In our business asset sale contracts in Florida, for businesses with inventory, the inventory is normally included in the contract and is part of the final purchase price. There are often many questions that buyers and sellers have about the inventory, and we have taken the opportunity to highlight some of the common questions and challenges with inventory when it comes to selling a business.
Amount of Inventory Included
When a buyer is making a formal offer to purchase a business, the sale contract calls for an inventory amount. This is the dollar amount of what the inventory is worth. We find that listing this amount as a range (ex $9,000-$12,000), makes it much easier in the end, because inventory amounts can fluctuate in an operating business. The most important thing to do here is to make sure that you get this number or range directly from the seller at the time of the offer. We want this number to be as accurate as possible, to make the inventory count up at closing most closely match the number or range that is in the executed sales contract.
Inventory Amount Is Market Value
The inventory amount noted in the contract would be the current MARKET VALUE of the inventory, not what the original cost of the inventory was. The buyer won’t be willing to pay $5 for an inventory item if they could only sell it today for $1. So, sellers, please keep that in mind when running those numbers and giving your best estimate of an accurate inventory value.
Inventory Is “As-Is” At Time Of Closing
Contractually, all the seller is obligated to do is to include a certain dollar amount of inventory at closing (the amount or range agreed upon in the sales contract). The contract does not specifically state which inventory will be present, and the buyer is not at liberty to pick and choose which inventory they want or do not want. The buyer accepts the inventory present at the time of the inventory check before closing, and as long as the value adds up to the previously agreed upon value or range, then the seller has fulfilled their part of the contract.
Sellers Should Prepare For The Final Inventory Check
Sellers, it is important to do a preliminary count up well before the final inventory check with the buyer present, to ensure that you will actually be in the appropriate range. If you will be over that amount in inventory, then it makes sense to do what you see fit to get the number down. The reverse applies as well. If you have been holding back your orders because the closing is looming, and your inventory is well below the agreed-upon amount, then you need to either order more inventory or subtract the difference from the final purchase price. Changing the purchase price is very difficult to do the day before or the day of closing, so make sure you address this at least a week before closing if you know you will be short.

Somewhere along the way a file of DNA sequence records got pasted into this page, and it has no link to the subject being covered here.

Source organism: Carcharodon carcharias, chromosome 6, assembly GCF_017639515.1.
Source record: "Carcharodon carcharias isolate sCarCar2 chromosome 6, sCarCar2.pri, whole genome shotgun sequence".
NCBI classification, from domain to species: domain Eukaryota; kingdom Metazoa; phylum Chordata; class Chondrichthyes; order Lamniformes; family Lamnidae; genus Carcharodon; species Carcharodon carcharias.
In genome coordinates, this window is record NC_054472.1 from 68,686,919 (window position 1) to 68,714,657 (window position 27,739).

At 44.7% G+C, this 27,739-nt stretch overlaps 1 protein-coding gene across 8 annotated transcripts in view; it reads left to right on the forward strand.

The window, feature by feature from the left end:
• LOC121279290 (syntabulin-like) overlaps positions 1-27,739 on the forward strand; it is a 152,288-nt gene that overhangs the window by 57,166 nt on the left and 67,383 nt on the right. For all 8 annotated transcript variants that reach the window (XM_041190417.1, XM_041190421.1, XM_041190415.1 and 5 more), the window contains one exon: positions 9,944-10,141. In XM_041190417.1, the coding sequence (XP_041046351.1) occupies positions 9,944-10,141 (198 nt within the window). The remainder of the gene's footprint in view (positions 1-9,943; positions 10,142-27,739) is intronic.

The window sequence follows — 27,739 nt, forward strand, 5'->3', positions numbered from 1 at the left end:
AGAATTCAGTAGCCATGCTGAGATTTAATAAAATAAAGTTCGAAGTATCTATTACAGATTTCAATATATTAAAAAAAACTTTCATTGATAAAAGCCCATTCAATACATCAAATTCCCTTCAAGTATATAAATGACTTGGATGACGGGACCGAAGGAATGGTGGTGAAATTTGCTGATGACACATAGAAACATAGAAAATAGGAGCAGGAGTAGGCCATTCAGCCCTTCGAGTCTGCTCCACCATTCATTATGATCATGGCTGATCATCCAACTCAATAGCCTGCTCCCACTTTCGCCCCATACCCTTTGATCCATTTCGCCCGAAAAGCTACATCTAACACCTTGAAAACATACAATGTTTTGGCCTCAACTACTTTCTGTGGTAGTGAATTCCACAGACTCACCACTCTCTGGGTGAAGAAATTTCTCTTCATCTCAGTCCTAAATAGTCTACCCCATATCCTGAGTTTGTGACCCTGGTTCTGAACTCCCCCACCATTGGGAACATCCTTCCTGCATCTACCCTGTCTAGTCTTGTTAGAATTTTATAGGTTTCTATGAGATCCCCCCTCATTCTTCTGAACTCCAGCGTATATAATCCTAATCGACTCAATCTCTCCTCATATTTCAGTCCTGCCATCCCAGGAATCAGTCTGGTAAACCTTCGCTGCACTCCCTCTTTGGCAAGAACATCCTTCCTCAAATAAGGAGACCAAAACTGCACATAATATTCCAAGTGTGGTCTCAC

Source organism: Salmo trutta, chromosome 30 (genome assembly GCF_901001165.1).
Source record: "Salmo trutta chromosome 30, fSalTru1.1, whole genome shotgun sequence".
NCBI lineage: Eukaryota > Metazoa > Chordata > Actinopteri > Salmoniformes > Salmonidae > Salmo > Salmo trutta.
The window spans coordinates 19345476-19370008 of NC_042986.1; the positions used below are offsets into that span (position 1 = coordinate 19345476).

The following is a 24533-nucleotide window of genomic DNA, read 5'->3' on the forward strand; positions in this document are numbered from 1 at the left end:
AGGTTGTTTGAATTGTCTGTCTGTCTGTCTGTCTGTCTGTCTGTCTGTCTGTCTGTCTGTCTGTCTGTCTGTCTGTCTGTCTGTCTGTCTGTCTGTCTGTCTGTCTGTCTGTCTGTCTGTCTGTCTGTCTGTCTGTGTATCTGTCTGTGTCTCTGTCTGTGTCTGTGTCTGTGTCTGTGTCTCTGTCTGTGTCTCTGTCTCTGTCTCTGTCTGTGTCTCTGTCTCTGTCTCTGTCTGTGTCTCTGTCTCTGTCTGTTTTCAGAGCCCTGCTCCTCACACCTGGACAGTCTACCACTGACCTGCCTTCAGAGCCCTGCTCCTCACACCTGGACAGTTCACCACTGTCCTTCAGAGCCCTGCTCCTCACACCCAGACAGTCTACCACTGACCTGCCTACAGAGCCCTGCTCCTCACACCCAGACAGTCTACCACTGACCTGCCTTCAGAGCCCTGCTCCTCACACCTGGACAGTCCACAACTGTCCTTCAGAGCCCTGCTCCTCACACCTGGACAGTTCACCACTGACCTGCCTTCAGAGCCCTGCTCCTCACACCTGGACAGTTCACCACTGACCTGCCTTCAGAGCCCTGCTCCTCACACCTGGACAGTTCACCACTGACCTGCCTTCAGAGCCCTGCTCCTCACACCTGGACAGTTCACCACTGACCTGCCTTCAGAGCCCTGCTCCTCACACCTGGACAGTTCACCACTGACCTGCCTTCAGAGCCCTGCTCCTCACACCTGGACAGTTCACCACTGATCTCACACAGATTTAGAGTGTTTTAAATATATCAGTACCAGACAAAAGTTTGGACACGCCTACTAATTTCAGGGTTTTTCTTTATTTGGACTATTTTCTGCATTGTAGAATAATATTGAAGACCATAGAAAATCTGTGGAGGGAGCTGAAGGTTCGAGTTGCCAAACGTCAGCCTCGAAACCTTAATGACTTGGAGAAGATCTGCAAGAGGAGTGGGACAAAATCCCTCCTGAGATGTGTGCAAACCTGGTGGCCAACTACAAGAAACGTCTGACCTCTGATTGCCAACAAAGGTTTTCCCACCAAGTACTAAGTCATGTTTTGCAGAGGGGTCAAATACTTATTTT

Final Inventory Check Before Closing
In a typical business sale with inventory, buyer and seller can elect to do an inventory count up the day of or the day before closing (ideally you want to be as close to closing as possible, to have the most accurate count up). Both parties get together to count up all of the inventory present that will be included as part of the sale. This can be done physically or done using the inventory tools on point of sale systems. How the count up is done will vary greatly from business to business, and it is ultimately up to the buyer and seller as to how they want to do it. Both parties need to agree on the amount of inventory present, and need to make sure it matches back up to the amount of inventory that was indicated in the original sales contract.
What Happens With A Discrepancy?
When things don’t add up at the final inventory check, then the buyer and seller will have to agree on what should be done, and what they decide to do will vary greatly from situation to situation. The best way to avoid this is by getting an accurate inventory number from the seller at the time of the offer and the seller being proactive about pre-checking their inventory prior to the final inventory check. All that needs to be there is the amount on the sales contract, so it’s really the seller’s job to make sure that it is there.
As always, we encourage both buyers and sellers to seek the advice of their respective attorneys during the course of a business sale. This article is meant to be experience-based practical advice, and in no way is it intended to be legal or financial advice.